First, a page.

Every week we get Down & Dirty, in which we break down our favorite unique seasonal fruits, vegetables, and more.
Thanks in no small part to Deborah Madison's Vegetable Literacy, it has become impossible for us to stroll through a farmers market without thinking about which fruits and vegetables belong to which plant family. One look at lemon balm leaves — whether coarse and hairy in texture, arrowhead or heart-shaped, or scallop-edged — and you'd likely guess that the plant belongs to the same family as mint and shiso, rather than being a direct relative of the lemon fruit. And you'd be right. One more clever deduction, this time from its name, and you'll figure out that this herb is lemon-scented. Some compare its lemony flavor and aroma to that of furniture polish (and, in fact, the leaves can be used to polish wood), but you're probably better off putting lemon balm to use in other ways. It's a culinary wizard and far too prime to use in place of a countertop spray.
The health benefits of lemon balm
This lemon-scented herb (which comes from the Lamiaceae family) is native to Europe and has long been used as a culinary, medical, and cosmetic herb. It's widely considered to have calming properties, is prized for its ability to reduce stress and anxiety, promote better sleep, and ease indigestion and bloating, according to Mount Sinai. Health studies have shown that lemon balm can increase individuals' sense of well-being, happiness, and alertness.
Lemon balm (aka Melissa officinalis) has been used medicinally for a long time to treat a wide variety of ailments, most commonly stress and anxiety. Research has somewhat confirmed its calming effect, but you'll probably pick up on it anecdotally, and we can almost guarantee it will be a beneficial addition to your garden. It's often planted to attract bees and releases a pleasant lemony scent as you brush up against it. You can even crush the leaves and rub them on your skin as a mosquito deterrent. But that's not all: Lemon balm will become a go-to herb in your kitchen, too.
How to use lemon balm
As a general rule of thumb, treat lemon balm as you would any other fresh herb. It works especially well in place of mint, offering bright, fragrant notes. Add whole lemon balm leaves to green salads, or chiffonade the leaves and scatter them over a fruit salad for added zesty flavor. Lemon balm also pairs beautifully with poultry — try adding sliced leaves to chicken salad, fish dishes, and even vegetable dishes to serve on the side. Unlike other herbs, you're less likely to find dried lemon balm in the spice and herb aisle of your grocery store (though you might find it in specialty health stores and online). Give lemon balm tea a try too; it's just as soothing as chamomile or lavender but with a lovely citrus flavor.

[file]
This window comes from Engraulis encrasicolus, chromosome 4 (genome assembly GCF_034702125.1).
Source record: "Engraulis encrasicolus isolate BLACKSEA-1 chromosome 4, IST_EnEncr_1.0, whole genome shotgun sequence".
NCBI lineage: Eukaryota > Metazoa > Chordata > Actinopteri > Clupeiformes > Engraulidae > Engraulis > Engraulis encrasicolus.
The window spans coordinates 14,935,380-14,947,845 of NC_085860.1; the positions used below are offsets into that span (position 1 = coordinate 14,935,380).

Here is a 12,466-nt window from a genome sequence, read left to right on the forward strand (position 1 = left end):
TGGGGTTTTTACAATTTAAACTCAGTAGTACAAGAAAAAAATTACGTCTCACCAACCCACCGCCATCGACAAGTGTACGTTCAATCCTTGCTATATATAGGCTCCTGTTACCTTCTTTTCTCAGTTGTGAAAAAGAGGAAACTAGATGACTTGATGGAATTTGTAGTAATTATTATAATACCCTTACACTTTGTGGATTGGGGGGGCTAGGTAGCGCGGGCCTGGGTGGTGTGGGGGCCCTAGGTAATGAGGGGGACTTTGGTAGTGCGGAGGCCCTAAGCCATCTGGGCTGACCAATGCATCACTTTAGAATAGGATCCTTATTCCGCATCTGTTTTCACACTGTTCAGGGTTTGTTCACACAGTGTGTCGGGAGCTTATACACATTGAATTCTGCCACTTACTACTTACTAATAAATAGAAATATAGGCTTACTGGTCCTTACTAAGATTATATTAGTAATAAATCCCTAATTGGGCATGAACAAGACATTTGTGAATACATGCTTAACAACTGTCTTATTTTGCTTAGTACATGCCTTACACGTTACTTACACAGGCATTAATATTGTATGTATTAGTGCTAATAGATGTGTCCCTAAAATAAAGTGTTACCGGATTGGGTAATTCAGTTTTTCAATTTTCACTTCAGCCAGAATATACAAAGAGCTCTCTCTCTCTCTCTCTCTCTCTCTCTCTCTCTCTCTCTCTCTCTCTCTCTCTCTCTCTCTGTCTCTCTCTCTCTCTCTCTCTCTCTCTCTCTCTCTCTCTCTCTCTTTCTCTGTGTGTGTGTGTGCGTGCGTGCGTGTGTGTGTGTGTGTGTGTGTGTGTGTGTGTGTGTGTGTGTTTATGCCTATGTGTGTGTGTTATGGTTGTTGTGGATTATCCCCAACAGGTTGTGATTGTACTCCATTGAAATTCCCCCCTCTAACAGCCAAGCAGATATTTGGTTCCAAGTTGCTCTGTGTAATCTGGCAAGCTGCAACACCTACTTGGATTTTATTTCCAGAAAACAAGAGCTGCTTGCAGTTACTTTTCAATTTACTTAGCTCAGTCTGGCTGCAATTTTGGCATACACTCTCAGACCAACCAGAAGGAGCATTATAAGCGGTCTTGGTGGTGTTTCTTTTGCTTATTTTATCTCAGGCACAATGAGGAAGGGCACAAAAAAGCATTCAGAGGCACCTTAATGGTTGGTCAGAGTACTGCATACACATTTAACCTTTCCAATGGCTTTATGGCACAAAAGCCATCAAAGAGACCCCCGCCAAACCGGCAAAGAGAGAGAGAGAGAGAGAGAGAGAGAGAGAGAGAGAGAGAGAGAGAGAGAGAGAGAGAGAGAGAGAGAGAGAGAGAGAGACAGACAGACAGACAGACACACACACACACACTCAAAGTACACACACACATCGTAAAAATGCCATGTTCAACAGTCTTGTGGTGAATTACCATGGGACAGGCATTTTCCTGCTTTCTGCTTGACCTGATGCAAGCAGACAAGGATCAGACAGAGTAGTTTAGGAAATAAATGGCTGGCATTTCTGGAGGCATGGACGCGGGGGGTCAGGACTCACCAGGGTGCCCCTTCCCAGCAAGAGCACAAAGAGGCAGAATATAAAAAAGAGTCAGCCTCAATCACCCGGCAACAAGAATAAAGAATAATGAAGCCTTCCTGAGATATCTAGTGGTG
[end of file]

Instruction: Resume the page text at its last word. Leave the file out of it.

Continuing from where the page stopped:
Just like mint or basil, you can also candy lemon balm leaves and use the finished product as a crunchy, crystallized garnish over ice cream or tarts. It also works wonders in recipes that call for lemon verbena (like these cookies) — but note that lemon balm isn't as intense, so adjust the amounts as necessary.
For a thirst-quenching sip, infuse water with lemon balm leaves, which you can drink as is or use to create granita, a light, icy dessert. After all, nothing is fancier than flavored water. When it comes time for happy hour, "lemon balm makes an absolutely delicious liqueur," says Greenstuff. Similarly, infuse heavy cream with lemon balm leaves to make panna cotta or crème brûlée.
Lemon balm grows in cold weather and is in season throughout the summer into early fall. Want to plant it yourself? Choose the sunniest spot you can, though it can and will handle a teeny bit of shade. Water it frequently and watch as it grows nearly two feet tall.
Other forms of lemon balm
In addition to the fresh herb, you can also consume lemon balm in the form of an oil or supplement. Lemon balm oils may be cut with water and vegetable glycerin, which just makes it safe to consume orally or used directly on your skin. While it isn't a cure for any illnesses or diseases, it can act as an aid to soothe sore muscles, reduce inflammation, and even reduce the swelling and redness associated with certain skin conditions like chicken pox, eczema, or psoriasis. Look for organic lemon balm oil made with minimal ingredients from a reputable retailer. Ahead, we're sharing some recipes that use lemon balm in four refreshing ways.
Our favorite lemon balm recipes
Okra seed "couscous" is a neat, nutty ingredient that shines in this loosely Mediterranean-inspired salad. Thin slices of cucumbers are tossed with fresh lemon balm, sumac powder, and feta cheese, plus the okra, for a light summer side.
There's not enough good things we can say about these crispy, golden brown vegetarian bites. A handful of fresh herbs such as lemon balm perks up the robust vegetarian mixture made with cannellini beans, bread crumbs, and Parmesan cheese.
Perk up a classic Arnold Palmer with a power-packed blend of fresh lemon balm, lemongrass, lemon verbena leaves, and lemon zest. Combine freshly brewed black tea with the lemon-herb mixture for a cooling sip on a hot day. Beyond this beverage, use lemon balm to make fancy ice cubes or a simple syrup to sweeten any drink.
Radish and Herb Salad with Sungold Tomatoes and Strawberries
Two cups of mixed bright herbs (think: lemon balm, dill, basil, and mint) are a lovely addition to this juicy summer salad. The simplest dressing made from yogurt and maple syrup introduces sweet, creamy notes that coats each element of this dish.